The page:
11. HPLC/MS ANALYSIS TO SUPPORT COMPOUND CHARACTERIZATION 545 temperature oxygen reaction chamber (set to 1000°C) whereby the compound undergoes rapid decomposition to form nitrous oxide (NO). The liberated NO reacts with ozone (O3) to form metastable NO2, which is selectively detected by release of a photon. CLND has been demonstrated to be a valuable tool for quantifying low quantities of material and has been shown to be particularly well-suited to NP- HPLC and SFC-MS, for the principal reason that separations are carried out using solvents that do not contain nitrogen (i.e., CO2 and CH3OH). ELSD measures the mass (quantity) of the material directly, is often presented as being a molecular-weight-independent detector, and is a tool that has gained wide-scale acceptance for on-line quantification of compound libraries. An example of a separation of a four-component library incorporating UV, ELSD, CLND, and MS detection is shown in Figure 11-3. Using these various detec- tors, the chemist is able to obtain measures of purity of their library with greater confidence than when relying solely upon LC/UV/MS data. An example of automated purity assessment of a compound analyzed by LC/UV/MS is shown in Figure 11-4. In this example, purity is assessed at two different wavelengths, λ220 and λ254. Excel macros are used for automated Figure 11-3. Column flow rate was 5 mL/min. A portion of the column effluent was split to each of the three detectors (CLND, 200 µL/min; ELSD, 200 µL/min; MS, 100 µL/min). A make-up flow of 50/50 MeOH/H2O (300 µL/min) was added to the flow stream diverted to the mass spectrometer ion source. Mass spectra were acquired using electrospray ionization with no special modifications to the ion source. (A) Total ion current chromatogram showing two of the four components ionize efficiently under electrospray ionization conditions. (B) ELSD chromatogram of the four components, all showing comparable response. (C) UV chromatogram (254 nm) shows some selec- tivity in detection as does. (D) CLND detection.
  12. 546 THE EXPANDING ROLE OF HPLC IN DRUG DISCOVERY Figure 11-4. Purity assessment is a critical component in the decision process by the chemist as to whether their isolated compound is of sufficient quality to be submitted for compound registration and biological testing. To facilitate automated and rapid purity assessment of compound libraries, applescripts and visual basic scripts are used. (A) Total ion current chromatogram shows two components. (B) Extracted ion chro- matogram for the expected product identifies its retention time. (C) Mass spectrum observed for the expected product. (D) UV 220-nm chromatogram indicates the expected product is approximately 75% pure. (E) UV 254-nm chromatogram indicates the expected product is approximately 66% pure. post-data acquisition processing with associated graphical representations of data to facilitate analysis. For libraries generated in microtiter plate format, the results of each individual well may be color-coded to reflect relative degrees of purity. More often, as described earlier, compound purity is reported taking into account the purities determined from the UV, ELSD, and CLND detectors. In some instances, purity assessment has been made based on the intensity of the expected ion in the mass spectrum relative to the sum of the intensities of all ions in the spectrum. This method, however, is only a very crude estimate of purity, because ionization efficiencies for compounds can vary widely within and between classes of compounds. Though LC/MS (with UV and/or ELSD detection) has been adopted as the method of choice for assessing the quality and quantity of material prepared by parallel synthesis techniques, a decision still needs to be made by each respective organization as to what constitutes acceptable quality before submitting a sample for biological testing.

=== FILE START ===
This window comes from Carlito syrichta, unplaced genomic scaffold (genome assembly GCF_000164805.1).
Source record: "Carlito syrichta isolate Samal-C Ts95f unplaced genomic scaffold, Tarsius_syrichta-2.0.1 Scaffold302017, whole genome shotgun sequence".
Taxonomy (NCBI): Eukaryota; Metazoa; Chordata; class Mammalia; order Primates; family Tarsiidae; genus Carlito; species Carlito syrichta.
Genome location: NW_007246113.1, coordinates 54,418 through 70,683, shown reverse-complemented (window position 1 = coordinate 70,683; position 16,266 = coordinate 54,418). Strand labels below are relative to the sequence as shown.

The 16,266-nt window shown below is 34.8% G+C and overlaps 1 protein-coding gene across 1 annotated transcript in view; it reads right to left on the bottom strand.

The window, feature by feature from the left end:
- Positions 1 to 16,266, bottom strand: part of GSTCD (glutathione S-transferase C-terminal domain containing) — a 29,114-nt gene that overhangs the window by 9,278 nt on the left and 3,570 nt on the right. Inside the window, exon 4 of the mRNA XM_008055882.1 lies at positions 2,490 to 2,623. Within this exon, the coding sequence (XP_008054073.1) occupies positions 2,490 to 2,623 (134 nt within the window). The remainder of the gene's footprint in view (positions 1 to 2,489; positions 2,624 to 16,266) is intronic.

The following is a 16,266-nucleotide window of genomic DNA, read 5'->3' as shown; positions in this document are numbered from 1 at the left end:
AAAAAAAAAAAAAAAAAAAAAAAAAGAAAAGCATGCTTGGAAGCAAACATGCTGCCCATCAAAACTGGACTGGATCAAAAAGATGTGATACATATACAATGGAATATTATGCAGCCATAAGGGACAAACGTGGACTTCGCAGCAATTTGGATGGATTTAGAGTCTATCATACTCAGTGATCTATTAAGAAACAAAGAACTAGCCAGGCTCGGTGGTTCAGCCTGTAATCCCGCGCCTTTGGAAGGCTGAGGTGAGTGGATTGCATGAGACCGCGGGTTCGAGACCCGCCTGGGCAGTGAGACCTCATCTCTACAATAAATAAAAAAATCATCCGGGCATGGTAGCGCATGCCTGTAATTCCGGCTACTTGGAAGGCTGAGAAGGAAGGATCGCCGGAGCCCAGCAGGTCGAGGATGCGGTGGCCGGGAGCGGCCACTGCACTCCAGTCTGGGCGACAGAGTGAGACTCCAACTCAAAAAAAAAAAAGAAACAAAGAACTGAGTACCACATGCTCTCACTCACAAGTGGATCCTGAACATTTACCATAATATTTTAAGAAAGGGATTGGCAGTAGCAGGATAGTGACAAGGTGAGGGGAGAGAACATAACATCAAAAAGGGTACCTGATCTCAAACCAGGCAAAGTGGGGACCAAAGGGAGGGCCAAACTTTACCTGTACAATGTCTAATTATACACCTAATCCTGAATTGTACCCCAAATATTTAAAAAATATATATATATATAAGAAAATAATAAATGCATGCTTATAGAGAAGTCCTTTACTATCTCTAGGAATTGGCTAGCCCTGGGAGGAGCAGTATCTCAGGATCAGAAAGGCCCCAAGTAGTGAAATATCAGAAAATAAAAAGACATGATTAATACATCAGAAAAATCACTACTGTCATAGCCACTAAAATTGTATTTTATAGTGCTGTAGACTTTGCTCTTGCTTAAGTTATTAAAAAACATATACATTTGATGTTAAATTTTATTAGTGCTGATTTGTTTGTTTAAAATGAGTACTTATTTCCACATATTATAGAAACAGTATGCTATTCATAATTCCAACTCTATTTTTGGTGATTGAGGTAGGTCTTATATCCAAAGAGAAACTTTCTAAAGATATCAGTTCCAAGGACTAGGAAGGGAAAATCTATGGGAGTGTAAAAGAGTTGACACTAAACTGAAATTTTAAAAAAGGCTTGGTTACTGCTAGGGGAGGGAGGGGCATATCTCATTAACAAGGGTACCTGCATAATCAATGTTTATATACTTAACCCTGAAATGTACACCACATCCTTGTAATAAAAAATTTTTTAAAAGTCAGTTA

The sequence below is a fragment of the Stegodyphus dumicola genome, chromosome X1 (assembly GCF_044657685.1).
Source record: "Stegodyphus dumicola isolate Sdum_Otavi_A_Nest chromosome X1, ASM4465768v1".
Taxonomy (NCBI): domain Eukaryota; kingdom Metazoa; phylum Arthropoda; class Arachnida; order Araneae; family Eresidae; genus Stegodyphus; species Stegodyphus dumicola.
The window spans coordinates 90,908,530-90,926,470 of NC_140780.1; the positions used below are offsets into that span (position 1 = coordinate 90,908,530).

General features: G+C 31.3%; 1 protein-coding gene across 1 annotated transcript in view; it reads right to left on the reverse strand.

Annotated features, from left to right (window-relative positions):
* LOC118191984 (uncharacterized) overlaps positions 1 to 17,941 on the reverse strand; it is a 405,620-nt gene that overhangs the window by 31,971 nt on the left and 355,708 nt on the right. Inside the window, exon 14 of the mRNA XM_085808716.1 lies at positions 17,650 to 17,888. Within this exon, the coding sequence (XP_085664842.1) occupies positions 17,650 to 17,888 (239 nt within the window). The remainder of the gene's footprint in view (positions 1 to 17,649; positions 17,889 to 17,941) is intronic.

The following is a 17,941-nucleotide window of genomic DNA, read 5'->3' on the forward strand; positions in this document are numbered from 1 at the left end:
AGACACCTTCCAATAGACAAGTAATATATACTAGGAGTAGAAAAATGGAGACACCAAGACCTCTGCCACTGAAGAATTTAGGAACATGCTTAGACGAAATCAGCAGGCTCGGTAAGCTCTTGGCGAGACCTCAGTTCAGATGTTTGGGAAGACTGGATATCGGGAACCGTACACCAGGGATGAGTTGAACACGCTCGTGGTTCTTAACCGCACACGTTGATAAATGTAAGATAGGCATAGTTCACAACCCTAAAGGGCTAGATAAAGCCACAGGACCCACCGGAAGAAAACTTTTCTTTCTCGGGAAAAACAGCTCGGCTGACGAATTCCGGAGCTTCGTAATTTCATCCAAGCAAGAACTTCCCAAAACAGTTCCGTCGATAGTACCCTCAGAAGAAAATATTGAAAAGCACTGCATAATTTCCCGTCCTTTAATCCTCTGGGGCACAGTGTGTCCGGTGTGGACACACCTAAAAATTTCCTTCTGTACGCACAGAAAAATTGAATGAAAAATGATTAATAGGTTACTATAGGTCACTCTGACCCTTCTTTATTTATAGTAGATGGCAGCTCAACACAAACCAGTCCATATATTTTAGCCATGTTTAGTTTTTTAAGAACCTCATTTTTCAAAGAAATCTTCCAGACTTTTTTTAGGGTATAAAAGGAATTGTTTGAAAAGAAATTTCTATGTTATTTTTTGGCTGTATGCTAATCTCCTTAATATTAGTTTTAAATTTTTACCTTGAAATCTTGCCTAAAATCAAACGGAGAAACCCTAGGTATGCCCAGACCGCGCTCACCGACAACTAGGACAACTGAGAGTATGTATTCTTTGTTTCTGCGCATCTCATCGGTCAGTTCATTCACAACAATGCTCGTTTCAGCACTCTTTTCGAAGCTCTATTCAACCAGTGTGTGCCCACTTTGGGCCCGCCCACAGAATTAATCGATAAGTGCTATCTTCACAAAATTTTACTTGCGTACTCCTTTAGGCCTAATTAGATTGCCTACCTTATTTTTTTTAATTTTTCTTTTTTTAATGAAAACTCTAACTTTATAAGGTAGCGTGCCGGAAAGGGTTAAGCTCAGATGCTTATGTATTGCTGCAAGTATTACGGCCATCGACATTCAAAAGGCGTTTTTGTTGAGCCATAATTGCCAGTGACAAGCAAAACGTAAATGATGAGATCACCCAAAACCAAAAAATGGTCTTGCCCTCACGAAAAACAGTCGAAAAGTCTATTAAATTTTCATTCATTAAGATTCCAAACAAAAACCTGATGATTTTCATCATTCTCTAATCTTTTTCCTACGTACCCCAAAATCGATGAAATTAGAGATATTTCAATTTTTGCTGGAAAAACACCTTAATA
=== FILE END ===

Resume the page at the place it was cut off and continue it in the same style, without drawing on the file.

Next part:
13. PURIFICATION TECHNOLOGIES FOR DRUG DISCOVERY 547 Some groups have evaluated ultra-fast chromatography separations (so- called ballistic, pseudo-chromatography) in order to provide a snapshot of the sample purity [42, 43]. The major drawback to the ballistic chromatography technique is that column resolution is reduced when operating at these sub- optimal linear velocities. Also, the pseudo-chromatography approach is best suited to applications where purity assessment is secondary to rapid com- pound profiling. 11.7 PURIFICATION TECHNOLOGIES FOR DRUG DISCOVERY Historically, it was believed that solid-phase synthesis protocols eliminate the need for purification because excess reagents are removed readily by exten- sive washing. Unfortunately, even for solid phase peptide synthesis, final prod- ucts, acid-cleaved from the resin are found to be far from pure. Furthermore, parallel solution-phase synthesis has found greater popularity, because it is readily automated and extends the “portfolio” of reactions available to the chemist for high-throughput parallel synthesis. The limitations with solid- phase synthesis and the movement toward parallel solution phase synthesis are forcing numerous groups to evaluate and implement a variety of purifica- tion strategies. A prevailing assumption is that if the chemistry is sufficiently high-yielding during the process development phase of synthesis, then it is reasonable to expect comparably high yields during the production phase of synthesis. In process development, a subset of the total library to be synthesized is rigor- ously optimized to maximize reaction yield. During production, it is assumed that the vast majority of members of the library will behave similarly and that the desired product will be the major component in the well. The reality is that far too often, the biological activity cannot be tracked to a single component or, in some instances, to the expected product in the well. Groups attempting to elucidate the active component(s) of the well have expended significant effort, only to find that the activity does not correlate with a single component within the sample. Consequently, more and more groups have embraced the value of “quality in, quality out” and are now applying the same analytical rigor to parallel synthesis chemical products as they have for more classical medicinal chemistry synthesis. These activities have enhanced the quality of structure–activity relationships (SAR) and structure–inactivity relationships (SIR) that can be derived from the assaying of these compounds for biologi- cal activity. Numerous techniques are available to the organic chemist to support library purification. Zhao et al. [44] published an extensive review on com- pound library purification strategies, including HPLC, liquid–liquid extraction, solid-supported liquid–liquid extraction, solid-phase extraction, ion-exchange chromatography, and countercurrent chromatography, among others. This